Who Am I in Christ: What Was I Saved To?

We just recently celebrated one of the most beautiful, somber, and celebratory weeks of the Christian calendar—Holy Week. I’m still thinking about it. We were reminded of the unimaginable suffering Jesus endured to fulfill the will of our Holy God. We took time to ponder what the cross means. That Jesus, the perfect son of God, was nailed to a cross and not only experienced great physical pain, but all of the sin of everyone in the entire world – ever. I cannot fathom the weight and guilt and shame and horror that Jesus must have known as He hung on that cross, condemned to death as a criminal.

Praise God that is not the end of the story! After He was dead and buried, He was resurrected! He rose from the grave! He claimed victory over death, over sin! His death ushered in a new era for believers. We are saved by grace and not by works (Eph 2:8-9). There is nothing we can DO to be in right relationship with God. Jesus did it for us, and we, as believers, stand in righteous glory before our Heavenly Father, fully restored to Him in Christ Jesus.

Salvation is such a big and beautiful word and the extent of its importance cannot be adequately conveyed. Any person who knows Jesus as their Lord and Savior should know they are redeemed. They will be with God the Father, God the Son, and God the Holy Spirit for eternity.

As I have worked through our current Thistlebend study, I have been considering what it truly means to be a redeemed child of the King of kings. Who am I in Christ? I know Christ has plucked me out of the pit of destruction and set my feet upon a rock (Psalm 40:2). I know I have the gift of salvation. I know what I have been saved from. But what have I been saved to?

Throughout the Old Testament, we are instructed in what our life post-salvation should look like. But in our homework this week, we camped out a bit in Paul’s letter to the Romans. In Romans 12, Paul shows us how we are to live in the light of God’s grace, and how we are to live in unity within the body of Christ. Note: I have recorded specific passages in which Paul tells us how we are to look:

I appeal to you therefore, brothers,[a] by the mercies of God, to:

  • Present your bodies as a living sacrifice, holy and acceptable to God, which is your spiritual worship.
  • Do not be conformed to this world.
  • Be transformed by the renewal of your mind, that by testing you may discern what is the will of God, what is good and acceptable and perfect
  • Do not to think of (yourself) more highly than (you) ought to think.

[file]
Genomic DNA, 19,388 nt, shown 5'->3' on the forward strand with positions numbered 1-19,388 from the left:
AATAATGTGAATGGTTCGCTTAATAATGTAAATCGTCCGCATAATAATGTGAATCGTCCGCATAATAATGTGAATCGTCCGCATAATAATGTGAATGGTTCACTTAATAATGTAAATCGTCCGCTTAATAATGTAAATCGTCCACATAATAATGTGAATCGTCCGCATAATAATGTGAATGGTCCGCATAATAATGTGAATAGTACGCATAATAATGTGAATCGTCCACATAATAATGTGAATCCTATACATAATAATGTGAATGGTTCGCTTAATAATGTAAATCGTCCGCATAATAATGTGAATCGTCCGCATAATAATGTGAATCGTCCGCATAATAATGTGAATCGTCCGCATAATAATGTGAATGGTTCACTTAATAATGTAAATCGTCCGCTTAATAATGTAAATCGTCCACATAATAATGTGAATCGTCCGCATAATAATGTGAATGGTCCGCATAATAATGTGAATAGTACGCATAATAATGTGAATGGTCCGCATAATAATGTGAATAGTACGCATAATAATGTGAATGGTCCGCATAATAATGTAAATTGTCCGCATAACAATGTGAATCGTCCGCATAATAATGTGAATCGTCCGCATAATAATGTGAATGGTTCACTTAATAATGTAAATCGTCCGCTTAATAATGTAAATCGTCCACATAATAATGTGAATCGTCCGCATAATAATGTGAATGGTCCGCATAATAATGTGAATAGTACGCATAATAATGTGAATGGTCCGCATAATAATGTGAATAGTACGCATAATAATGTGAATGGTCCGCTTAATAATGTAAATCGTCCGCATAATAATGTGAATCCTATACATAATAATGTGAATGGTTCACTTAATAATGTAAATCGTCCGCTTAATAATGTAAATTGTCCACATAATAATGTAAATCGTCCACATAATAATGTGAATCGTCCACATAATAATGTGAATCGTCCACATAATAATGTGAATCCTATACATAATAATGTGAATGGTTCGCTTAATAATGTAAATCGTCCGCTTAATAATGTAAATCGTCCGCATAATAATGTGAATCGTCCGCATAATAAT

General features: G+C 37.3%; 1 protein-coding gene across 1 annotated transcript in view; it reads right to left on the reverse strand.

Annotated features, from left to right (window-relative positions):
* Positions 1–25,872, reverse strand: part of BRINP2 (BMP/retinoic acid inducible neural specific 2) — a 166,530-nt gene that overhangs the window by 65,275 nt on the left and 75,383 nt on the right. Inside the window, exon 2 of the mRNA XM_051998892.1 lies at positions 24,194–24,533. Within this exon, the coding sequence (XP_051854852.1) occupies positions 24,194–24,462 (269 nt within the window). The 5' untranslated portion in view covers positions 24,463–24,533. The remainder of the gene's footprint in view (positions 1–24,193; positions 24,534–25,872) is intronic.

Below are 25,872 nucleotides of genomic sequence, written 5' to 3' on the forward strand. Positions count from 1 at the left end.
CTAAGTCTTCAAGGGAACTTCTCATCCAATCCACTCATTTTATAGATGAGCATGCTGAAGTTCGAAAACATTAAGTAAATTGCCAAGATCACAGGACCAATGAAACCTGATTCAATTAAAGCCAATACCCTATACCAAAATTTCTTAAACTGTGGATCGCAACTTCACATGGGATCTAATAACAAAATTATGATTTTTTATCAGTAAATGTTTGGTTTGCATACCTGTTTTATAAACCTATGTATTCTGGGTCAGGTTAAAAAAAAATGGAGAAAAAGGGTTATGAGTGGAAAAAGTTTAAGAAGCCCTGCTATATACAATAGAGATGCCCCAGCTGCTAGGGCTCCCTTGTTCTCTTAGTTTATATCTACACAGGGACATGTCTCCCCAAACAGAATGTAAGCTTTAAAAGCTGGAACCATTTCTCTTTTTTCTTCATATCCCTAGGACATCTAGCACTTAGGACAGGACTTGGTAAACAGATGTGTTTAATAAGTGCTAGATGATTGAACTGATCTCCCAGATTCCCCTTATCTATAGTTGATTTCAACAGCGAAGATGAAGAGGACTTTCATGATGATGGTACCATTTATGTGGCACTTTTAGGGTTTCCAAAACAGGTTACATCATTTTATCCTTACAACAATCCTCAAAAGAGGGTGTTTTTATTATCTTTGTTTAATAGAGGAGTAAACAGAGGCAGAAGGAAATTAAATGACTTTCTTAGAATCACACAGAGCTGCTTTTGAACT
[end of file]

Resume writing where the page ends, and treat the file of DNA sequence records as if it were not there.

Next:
• Think with sober judgment, each according to the measure of faith that God has assigned. 
  • (Be aware that) as in one body we have many members,[e]and the members do not all have the same function.
  • (Recognize…we have been given) gifts that differ according to the grace given to us.
  • Let love be genuine. 
  • Abhor what is evil; hold fast to what is good. 
  • Love one another with brotherly affection. 
  • Be fervent in spirit;serve the Lord.
  • Rejoice in hope, be patient in tribulation, be constant in prayer. 
  • Contribute to the needs of the saints and seek to show hospitality.
  • Bless those who persecute you; bless and do not curse them. 
  • Rejoice with those who rejoice, weep with those who weep. 
  • Live in harmony with one another. 
  • Do not be haughty.
  • Associate with the lowly.
  • Never be wise in your own sight.
  • Repay no one evil for evil, but give thought to do what is honorable in the sight of all. 
  • If possible, so far as it depends on you, live peaceably with all.
  • Beloved, never avenge yourselves, but leave it[I]to the wrath of God.
  • Do not be overcome by evil, but overcome evil with good.

Friends, this sort of love is what we have been saved to. The cross makes it possible for us to be filled with the Holy Spirit and to walk in this kind of self-sacrificing love.

This week, my Taking the Truth to Heart scripture comes from Romans 12:12: “Rejoice in hope, be patient in tribulation, be constant in prayer.” My plans to “put on” the truth of this scripture for the week include: writing out the scripture on a card and placing it on a small clipboard on my dresser; entering it into my phone so it automatically comes up at a certain time each day, and setting prayer reminders throughout the day (via my phone). The choice to fix our eyes on Jesus and not on ourselves is a daily commitment we must make, over and over again. As Lauren Daigle says in her song, “Refuge,” “There is no distance, That cannot be covered, Over and over….”

We will always walk certain paths back and forth as we seek to work out our salvation (Phil 2:12). I know some paths very well. But God has endless patience, and is at my side the entire time I cover that same path.

May you know the sacrifice and love of our Lord this Easter Season, and may you take time to thank the Lord for the life He saved you from and the life He saved you to.

Growing in Grace


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